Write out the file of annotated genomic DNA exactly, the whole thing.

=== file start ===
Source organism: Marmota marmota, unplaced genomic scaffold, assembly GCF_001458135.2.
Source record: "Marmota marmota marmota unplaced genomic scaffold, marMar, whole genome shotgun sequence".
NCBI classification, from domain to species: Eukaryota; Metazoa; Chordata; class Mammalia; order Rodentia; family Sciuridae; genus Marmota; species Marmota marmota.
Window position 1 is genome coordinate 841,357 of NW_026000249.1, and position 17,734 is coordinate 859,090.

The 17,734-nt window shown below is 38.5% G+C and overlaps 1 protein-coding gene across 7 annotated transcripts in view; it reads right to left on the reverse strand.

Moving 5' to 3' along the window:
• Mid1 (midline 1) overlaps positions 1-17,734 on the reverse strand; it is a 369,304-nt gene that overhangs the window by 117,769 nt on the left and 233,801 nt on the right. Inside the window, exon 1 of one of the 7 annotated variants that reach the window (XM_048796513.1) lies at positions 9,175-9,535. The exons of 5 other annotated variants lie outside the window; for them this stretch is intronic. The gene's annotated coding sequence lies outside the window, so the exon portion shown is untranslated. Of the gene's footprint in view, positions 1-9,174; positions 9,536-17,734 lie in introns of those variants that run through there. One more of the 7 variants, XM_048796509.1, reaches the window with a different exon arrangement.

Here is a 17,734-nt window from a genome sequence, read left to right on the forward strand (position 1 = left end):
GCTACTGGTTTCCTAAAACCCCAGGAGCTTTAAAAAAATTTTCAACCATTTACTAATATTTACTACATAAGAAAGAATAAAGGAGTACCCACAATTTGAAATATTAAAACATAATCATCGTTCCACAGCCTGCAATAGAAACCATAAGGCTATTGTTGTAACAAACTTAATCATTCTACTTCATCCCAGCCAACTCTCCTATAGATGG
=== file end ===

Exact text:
Source organism: Marmota marmota, unplaced genomic scaffold, assembly GCF_001458135.2.
Source record: "Marmota marmota marmota unplaced genomic scaffold, marMar, whole genome shotgun sequence".
NCBI classification, from domain to species: Eukaryota; Metazoa; Chordata; class Mammalia; order Rodentia; family Sciuridae; genus Marmota; species Marmota marmota.
Window position 1 is genome coordinate 841,357 of NW_026000249.1, and position 17,734 is coordinate 859,090.

The 17,734-nt window shown below is 38.5% G+C and overlaps 1 protein-coding gene across 7 annotated transcripts in view; it reads right to left on the reverse strand.

Moving 5' to 3' along the window:
• Mid1 (midline 1) overlaps positions 1-17,734 on the reverse strand; it is a 369,304-nt gene that overhangs the window by 117,769 nt on the left and 233,801 nt on the right. Inside the window, exon 1 of one of the 7 annotated variants that reach the window (XM_048796513.1) lies at positions 9,175-9,535. The exons of 5 other annotated variants lie outside the window; for them this stretch is intronic. The gene's annotated coding sequence lies outside the window, so the exon portion shown is untranslated. Of the gene's footprint in view, positions 1-9,174; positions 9,536-17,734 lie in introns of those variants that run through there. One more of the 7 variants, XM_048796509.1, reaches the window with a different exon arrangement.

Here is a 17,734-nt window from a genome sequence, read left to right on the forward strand (position 1 = left end):
GCTACTGGTTTCCTAAAACCCCAGGAGCTTTAAAAAAATTTTCAACCATTTACTAATATTTACTACATAAGAAAGAATAAAGGAGTACCCACAATTTGAAATATTAAAACATAATCATCGTTCCACAGCCTGCAATAGAAACCATAAGGCTATTGTTGTAACAAACTTAATCATTCTACTTCATCCCAGCCAACTCTCCTATAGATGG